An Indian rocket dispatched three satellites and an experimental orbiting outlet on Thursday morning on the vehicle’s 55th mission.
The four-stage, 145.7-foot-tall Polar Satellite Launch Vehicle (PSLV) was launched from Satish Dhawan Space Centre in southeastern India on Thursday at 8:33 a.m. EDT into the open blue sky in what was defined as “a marvelous liftoff” by the mission newscaster.
The rocket’s phases separated perfectly as planned, with payload separation starting at 8:53 a.m. EDT.
“PSLV C 53 has placed the customer satellites … in the precise orbit of 570 kilometer [354 miles] with a 10-degree inclination,” chairman of the Indian Space Research Organization (ISRO) Shri S. Somanath announced in a post-launch speech. “So with this, today’s mission, all these three satellites are placed in the right orbit. And I hope that the further activities will be taken up and the mission will be a complete success for our customers.”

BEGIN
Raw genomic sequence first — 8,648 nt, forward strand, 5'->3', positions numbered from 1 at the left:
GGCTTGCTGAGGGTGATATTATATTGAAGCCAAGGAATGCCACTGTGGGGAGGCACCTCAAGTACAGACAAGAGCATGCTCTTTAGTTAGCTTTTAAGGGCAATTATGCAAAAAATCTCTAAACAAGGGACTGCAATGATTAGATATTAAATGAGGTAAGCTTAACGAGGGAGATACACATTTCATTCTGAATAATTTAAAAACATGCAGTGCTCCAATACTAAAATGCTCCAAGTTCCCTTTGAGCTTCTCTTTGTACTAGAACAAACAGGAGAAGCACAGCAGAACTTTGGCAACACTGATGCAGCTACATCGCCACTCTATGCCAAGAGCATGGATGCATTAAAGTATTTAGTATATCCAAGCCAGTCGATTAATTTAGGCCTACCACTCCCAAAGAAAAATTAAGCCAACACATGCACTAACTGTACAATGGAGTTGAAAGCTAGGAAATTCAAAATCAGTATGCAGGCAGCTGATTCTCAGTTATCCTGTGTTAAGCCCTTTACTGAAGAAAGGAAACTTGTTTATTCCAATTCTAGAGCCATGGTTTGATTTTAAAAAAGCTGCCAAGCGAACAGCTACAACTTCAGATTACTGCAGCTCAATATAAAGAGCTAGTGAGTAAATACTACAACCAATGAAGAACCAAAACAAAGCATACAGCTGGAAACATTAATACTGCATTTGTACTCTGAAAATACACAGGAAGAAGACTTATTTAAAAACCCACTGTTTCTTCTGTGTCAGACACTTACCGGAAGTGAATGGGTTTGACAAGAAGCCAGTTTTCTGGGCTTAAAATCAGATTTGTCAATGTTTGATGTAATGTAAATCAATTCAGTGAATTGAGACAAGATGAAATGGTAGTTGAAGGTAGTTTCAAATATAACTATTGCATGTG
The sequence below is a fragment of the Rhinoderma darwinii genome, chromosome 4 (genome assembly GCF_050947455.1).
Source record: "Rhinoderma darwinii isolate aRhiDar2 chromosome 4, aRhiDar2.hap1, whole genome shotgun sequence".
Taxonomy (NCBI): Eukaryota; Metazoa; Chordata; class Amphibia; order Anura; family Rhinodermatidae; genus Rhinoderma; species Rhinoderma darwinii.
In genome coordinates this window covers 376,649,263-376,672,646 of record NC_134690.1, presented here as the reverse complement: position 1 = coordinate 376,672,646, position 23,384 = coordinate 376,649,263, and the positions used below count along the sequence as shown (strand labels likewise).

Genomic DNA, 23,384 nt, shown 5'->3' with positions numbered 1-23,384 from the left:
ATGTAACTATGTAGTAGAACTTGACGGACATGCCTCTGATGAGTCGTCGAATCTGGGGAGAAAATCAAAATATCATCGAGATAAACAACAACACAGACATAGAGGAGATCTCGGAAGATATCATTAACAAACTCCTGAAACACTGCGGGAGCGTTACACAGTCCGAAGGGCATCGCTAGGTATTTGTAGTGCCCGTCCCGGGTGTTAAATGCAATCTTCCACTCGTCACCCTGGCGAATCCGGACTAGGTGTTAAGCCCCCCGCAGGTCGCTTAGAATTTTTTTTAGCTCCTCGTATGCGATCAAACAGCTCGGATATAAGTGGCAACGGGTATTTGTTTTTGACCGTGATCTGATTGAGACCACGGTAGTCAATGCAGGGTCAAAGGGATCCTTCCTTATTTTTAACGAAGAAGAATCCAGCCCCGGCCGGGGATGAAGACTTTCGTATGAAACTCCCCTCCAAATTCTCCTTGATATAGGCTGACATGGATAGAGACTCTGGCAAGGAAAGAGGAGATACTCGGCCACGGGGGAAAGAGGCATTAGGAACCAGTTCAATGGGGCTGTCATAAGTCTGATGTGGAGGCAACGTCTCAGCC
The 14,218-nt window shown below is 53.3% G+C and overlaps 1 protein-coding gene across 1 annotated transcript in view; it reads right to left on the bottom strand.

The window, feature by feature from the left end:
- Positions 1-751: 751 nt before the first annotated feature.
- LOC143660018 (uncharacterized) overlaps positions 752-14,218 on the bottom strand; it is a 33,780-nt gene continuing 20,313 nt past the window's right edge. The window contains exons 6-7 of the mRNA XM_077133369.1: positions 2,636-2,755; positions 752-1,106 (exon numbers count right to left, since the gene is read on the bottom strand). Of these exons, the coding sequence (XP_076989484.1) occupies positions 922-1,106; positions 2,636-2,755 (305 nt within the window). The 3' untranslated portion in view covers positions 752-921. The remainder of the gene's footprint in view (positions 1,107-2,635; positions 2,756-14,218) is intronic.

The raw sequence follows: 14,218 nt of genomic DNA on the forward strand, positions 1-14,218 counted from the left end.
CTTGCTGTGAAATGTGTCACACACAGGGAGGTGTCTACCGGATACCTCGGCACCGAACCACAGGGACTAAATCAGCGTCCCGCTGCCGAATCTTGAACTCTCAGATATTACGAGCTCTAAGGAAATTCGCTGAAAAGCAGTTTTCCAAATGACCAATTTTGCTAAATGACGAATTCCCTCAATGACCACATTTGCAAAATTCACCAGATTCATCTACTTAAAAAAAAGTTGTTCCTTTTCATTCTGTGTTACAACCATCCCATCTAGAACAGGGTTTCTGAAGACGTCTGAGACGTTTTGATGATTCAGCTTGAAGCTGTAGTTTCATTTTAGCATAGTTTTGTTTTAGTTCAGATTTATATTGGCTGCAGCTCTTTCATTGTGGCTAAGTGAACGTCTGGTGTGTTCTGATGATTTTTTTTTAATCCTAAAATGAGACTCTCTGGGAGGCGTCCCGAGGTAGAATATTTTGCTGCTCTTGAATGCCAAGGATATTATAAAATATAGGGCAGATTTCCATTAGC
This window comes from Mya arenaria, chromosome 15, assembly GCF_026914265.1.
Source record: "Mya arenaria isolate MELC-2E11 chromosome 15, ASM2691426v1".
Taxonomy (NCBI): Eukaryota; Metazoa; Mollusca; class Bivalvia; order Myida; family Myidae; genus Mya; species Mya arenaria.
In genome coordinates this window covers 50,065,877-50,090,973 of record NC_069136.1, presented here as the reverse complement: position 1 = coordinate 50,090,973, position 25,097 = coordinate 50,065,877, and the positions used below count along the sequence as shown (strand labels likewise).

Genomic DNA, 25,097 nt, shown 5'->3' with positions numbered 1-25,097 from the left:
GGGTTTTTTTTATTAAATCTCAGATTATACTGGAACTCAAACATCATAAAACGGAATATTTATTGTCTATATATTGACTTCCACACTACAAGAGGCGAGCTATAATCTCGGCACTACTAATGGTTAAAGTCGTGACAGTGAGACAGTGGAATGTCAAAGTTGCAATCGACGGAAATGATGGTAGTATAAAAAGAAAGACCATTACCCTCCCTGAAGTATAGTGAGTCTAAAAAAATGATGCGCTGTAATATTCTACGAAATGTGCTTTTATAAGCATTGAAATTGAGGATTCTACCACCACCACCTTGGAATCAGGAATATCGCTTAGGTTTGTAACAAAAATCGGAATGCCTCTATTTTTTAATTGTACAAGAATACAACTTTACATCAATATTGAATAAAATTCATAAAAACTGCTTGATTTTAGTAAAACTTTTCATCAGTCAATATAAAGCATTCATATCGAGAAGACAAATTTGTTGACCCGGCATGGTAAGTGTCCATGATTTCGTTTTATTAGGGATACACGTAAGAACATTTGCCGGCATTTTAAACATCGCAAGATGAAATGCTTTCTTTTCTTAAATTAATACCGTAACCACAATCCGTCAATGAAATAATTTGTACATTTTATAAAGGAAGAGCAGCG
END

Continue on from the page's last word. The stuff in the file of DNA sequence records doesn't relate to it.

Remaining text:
The PSLV held up three satellites on this mission, all of which were from Singapore. The largest is an 805-pound Earth-observation craft called DS-EO, which “will provide full-color images for land classification and serv[e] humanitarian assistance and disaster relief needs,” ISRO officials wrote in a mission description.
NeuSAR is also going up on Thursday. It’s a 342-pound (155 kg) commercial satellite that will picture Earth utilizing synthetic aperture radar. The third spacecraft, Scoob-1, was created by students at Nanyang Technological University in Singapore. It weighs only 6.2 pounds, according to the ISRO mission.